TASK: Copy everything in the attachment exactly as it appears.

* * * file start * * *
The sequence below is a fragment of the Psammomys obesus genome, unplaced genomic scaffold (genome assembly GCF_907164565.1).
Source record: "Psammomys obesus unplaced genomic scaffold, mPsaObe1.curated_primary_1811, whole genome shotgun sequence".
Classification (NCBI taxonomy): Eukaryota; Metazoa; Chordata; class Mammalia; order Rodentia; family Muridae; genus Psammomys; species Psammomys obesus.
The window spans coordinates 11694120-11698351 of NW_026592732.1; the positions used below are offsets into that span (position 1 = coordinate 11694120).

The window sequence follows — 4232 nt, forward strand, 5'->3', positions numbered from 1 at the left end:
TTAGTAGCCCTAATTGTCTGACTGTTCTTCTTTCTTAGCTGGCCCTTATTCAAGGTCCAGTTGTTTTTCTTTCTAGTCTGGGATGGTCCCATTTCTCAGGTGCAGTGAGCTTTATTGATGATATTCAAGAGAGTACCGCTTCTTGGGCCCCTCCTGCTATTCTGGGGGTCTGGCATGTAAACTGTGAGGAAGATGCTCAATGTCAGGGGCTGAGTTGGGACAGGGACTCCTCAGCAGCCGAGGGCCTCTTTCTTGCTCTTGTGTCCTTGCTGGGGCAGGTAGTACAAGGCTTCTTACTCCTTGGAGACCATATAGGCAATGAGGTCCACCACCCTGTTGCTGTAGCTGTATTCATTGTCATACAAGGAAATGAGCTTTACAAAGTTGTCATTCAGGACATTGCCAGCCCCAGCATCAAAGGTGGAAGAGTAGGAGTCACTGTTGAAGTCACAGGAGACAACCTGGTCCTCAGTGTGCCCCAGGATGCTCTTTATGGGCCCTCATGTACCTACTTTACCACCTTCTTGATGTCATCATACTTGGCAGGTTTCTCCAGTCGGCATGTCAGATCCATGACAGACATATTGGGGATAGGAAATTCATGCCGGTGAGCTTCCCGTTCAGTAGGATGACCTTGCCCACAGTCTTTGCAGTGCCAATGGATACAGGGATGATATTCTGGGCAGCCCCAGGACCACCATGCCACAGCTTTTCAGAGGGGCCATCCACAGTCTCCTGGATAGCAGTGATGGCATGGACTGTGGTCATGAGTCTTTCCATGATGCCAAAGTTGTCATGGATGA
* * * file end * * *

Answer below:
The sequence below is a fragment of the Psammomys obesus genome, unplaced genomic scaffold (genome assembly GCF_907164565.1).
Source record: "Psammomys obesus unplaced genomic scaffold, mPsaObe1.curated_primary_1811, whole genome shotgun sequence".
Classification (NCBI taxonomy): Eukaryota; Metazoa; Chordata; class Mammalia; order Rodentia; family Muridae; genus Psammomys; species Psammomys obesus.
The window spans coordinates 11694120-11698351 of NW_026592732.1; the positions used below are offsets into that span (position 1 = coordinate 11694120).

The window sequence follows — 4232 nt, forward strand, 5'->3', positions numbered from 1 at the left end:
TTAGTAGCCCTAATTGTCTGACTGTTCTTCTTTCTTAGCTGGCCCTTATTCAAGGTCCAGTTGTTTTTCTTTCTAGTCTGGGATGGTCCCATTTCTCAGGTGCAGTGAGCTTTATTGATGATATTCAAGAGAGTACCGCTTCTTGGGCCCCTCCTGCTATTCTGGGGGTCTGGCATGTAAACTGTGAGGAAGATGCTCAATGTCAGGGGCTGAGTTGGGACAGGGACTCCTCAGCAGCCGAGGGCCTCTTTCTTGCTCTTGTGTCCTTGCTGGGGCAGGTAGTACAAGGCTTCTTACTCCTTGGAGACCATATAGGCAATGAGGTCCACCACCCTGTTGCTGTAGCTGTATTCATTGTCATACAAGGAAATGAGCTTTACAAAGTTGTCATTCAGGACATTGCCAGCCCCAGCATCAAAGGTGGAAGAGTAGGAGTCACTGTTGAAGTCACAGGAGACAACCTGGTCCTCAGTGTGCCCCAGGATGCTCTTTATGGGCCCTCATGTACCTACTTTACCACCTTCTTGATGTCATCATACTTGGCAGGTTTCTCCAGTCGGCATGTCAGATCCATGACAGACATATTGGGGATAGGAAATTCATGCCGGTGAGCTTCCCGTTCAGTAGGATGACCTTGCCCACAGTCTTTGCAGTGCCAATGGATACAGGGATGATATTCTGGGCAGCCCCAGGACCACCATGCCACAGCTTTTCAGAGGGGCCATCCACAGTCTCCTGGATAGCAGTGATGGCATGGACTGTGGTCATGAGTCTTTCCATGATGCCAAAGTTGTCATGGATGA